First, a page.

Subjects had positive reactions and seemed to open up with responses to the short questionnaire, which might have served as a validation of perceived difficulties.  Questions presenting specific situations or identifying family reactions may be a first step towards removing some barriers to help seeking (awareness of the problem, negative attitudes of significant others, lack of knowledge, Kochkin et al., 2010).  Sensitivity and specificity features of the modified version of the HHIE-S were consistent with those in the literature (LichtensteinBess, & Logan, 1988), making it a useful tool to be recommended to medical professionals. 

Based on the high referral rates which showed a population with increased need to seek help, the rate of hearing aid trial and uptake was very low.  Kochkin (2007) indicated several factors: perception of hearing aid disadvantages, cost, and lack of trust in the professional recommending amplification.  Wallhagen (2010) reported stigmatization of hearing loss among older adults, with indications of associating hearing aid use with lower cognitive function, advanced age, and disability.  The stigma seemed to be reinforced by negative attitudes by professionals and partners, as well as the emphasis on discreet appearance placed by the hearing aid industry (Wallhagen, 2010).  Meyer and Hickson (2012) in a comprehensive review of factors affecting help-seeking and hearing aid adoption emphasized the need for general practitioners to refer to audiology for hearing assessment and intervention.  Hearing aids are not subsidized in Cyprus, making cost a major factor in hearing aid adoption by this population, followed by expectations and benefit of hearing aid use, with only half the people using hearing aids reporting any level of satisfaction.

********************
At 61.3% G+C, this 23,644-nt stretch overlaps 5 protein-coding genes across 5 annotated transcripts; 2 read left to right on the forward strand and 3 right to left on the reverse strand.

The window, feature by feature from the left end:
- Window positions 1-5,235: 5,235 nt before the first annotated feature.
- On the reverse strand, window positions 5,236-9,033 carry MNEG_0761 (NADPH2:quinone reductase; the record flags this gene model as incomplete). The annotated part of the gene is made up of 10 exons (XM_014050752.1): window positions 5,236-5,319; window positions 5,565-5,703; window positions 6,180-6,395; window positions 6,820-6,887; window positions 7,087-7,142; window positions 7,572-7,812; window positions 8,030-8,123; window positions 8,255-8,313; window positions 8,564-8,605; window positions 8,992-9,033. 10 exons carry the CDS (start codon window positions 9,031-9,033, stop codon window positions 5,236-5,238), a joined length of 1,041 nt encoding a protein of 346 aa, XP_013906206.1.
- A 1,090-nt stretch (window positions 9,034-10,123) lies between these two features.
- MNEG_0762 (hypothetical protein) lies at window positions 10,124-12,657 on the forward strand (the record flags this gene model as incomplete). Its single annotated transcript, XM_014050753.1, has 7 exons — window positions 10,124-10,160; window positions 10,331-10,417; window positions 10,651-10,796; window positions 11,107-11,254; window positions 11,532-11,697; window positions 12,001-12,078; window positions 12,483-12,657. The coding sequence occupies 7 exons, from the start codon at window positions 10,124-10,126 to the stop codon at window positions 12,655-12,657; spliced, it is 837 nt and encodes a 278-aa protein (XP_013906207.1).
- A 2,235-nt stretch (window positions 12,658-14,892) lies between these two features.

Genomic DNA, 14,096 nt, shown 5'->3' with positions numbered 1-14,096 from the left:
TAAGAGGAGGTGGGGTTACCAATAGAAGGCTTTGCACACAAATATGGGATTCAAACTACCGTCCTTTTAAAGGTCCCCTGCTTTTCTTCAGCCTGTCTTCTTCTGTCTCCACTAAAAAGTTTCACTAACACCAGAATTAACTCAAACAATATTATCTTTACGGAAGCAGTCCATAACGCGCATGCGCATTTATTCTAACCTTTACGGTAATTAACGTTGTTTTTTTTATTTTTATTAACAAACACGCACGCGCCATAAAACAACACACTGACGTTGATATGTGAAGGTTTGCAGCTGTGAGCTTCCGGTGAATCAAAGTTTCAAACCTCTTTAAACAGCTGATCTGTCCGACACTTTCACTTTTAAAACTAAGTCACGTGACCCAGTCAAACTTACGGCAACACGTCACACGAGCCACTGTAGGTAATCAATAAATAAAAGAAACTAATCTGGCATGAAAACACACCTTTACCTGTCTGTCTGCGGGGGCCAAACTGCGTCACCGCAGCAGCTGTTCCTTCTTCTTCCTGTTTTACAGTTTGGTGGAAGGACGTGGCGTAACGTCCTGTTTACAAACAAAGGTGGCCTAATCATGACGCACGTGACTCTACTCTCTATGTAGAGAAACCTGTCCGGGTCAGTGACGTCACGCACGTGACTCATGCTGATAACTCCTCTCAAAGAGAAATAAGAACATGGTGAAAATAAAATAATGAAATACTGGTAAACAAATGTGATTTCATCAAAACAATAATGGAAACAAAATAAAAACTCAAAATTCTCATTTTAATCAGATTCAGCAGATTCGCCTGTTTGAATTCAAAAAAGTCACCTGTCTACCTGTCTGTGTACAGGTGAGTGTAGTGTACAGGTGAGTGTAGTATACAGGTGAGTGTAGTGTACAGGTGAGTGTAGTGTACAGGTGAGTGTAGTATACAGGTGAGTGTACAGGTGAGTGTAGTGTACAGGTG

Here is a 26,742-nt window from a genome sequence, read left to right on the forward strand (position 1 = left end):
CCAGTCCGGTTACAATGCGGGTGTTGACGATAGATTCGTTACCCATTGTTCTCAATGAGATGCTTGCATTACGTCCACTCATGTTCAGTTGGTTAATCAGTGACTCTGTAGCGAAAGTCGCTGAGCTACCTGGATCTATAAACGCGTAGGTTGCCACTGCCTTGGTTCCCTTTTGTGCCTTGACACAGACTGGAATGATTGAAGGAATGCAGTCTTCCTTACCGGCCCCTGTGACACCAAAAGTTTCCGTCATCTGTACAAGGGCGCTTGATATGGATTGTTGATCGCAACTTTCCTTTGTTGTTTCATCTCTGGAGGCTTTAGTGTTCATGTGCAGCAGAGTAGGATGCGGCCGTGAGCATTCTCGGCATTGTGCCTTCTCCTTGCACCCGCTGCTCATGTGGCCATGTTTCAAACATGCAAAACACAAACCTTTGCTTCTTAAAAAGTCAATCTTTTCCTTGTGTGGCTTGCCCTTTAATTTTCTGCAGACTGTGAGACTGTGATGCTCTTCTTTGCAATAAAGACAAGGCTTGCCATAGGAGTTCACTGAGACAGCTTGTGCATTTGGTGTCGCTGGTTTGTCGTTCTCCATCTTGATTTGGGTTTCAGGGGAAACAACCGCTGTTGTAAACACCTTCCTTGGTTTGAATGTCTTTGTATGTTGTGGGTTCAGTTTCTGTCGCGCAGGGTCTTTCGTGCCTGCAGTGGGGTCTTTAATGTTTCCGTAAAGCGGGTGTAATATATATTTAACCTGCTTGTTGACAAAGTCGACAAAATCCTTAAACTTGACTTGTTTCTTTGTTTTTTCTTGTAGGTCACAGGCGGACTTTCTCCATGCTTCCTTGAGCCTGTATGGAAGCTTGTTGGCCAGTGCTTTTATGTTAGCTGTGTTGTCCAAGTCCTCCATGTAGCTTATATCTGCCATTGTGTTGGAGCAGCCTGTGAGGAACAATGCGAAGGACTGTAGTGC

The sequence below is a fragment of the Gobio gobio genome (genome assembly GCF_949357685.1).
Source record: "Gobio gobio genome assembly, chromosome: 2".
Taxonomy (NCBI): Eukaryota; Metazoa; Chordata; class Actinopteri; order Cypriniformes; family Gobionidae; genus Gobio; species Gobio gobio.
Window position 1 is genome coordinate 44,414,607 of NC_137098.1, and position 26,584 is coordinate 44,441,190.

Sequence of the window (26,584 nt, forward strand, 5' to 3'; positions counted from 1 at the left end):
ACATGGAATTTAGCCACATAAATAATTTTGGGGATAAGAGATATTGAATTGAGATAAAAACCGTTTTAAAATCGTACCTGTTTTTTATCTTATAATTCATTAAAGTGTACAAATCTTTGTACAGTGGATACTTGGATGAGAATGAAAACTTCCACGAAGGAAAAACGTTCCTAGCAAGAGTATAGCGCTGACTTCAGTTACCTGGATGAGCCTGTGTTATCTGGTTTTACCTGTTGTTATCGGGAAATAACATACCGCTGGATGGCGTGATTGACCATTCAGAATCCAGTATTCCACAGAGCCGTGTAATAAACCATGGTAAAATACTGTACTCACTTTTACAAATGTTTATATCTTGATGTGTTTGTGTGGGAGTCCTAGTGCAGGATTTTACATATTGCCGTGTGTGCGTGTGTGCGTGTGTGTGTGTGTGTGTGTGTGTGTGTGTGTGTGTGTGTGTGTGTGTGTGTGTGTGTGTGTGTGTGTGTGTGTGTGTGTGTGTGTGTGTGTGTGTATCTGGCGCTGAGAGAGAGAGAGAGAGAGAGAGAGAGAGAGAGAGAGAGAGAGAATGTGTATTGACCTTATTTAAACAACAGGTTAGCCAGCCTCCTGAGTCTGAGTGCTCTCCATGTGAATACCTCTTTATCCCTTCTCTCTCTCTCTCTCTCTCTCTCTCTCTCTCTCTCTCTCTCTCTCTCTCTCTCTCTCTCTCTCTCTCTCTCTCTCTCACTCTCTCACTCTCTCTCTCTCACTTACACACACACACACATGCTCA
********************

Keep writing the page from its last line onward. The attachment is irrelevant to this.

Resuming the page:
Quality of life in adults with hearing loss can be improved with appropriate intervention.  Emotional, communication, and cognitive function, as well as depression scores improved after hearing aid fitting (Mulrow et al., 1990).  The need to increase early detection of adult hearing loss was further emphasized by economic advantages found by Morris, Lutman, Cook, and Turner (2012):  they reported that screening is more cost effective than referral by the General  Practitioner, and recommended a pilot of hearing screening at 60, 65, and 70 years of age. 

The tendency for people under 70 with marginal hearing loss to seek assessment indicates that increased awareness provided by well publicized screening programs and availability of assessment opportunities may eventually result in more people seeking support earlier for hearing difficulties.  Considering the time delay between first validation of perceived difficulty by professional verification of hearing loss and adoption of hearing aids, it remains to be seen if the group of people who participated in the study will adopt intervention earlier than predicted by existing reports.  Timely screening for hearing loss and communication difficulty, and preliminary counseling may be the first step toward this goal.  Further outcome measures are needed to investigate the impact of this screening program and sustainability of results.  As the primary care physician is older adults’ main health service provider, sensitization to early signs and timely referral for hearing evaluation and amplification might significantly improve quality of life in older adults.


This program was implemented by Cyprus Audiology Center, funded by the European project “AHEAD III: Assessment of Hearing in the Elderly:  Aging and Degeneration – Integration through Immediate Intervention”.  FP7, contract HEALTH-F2-2008-20083, 2008-2011.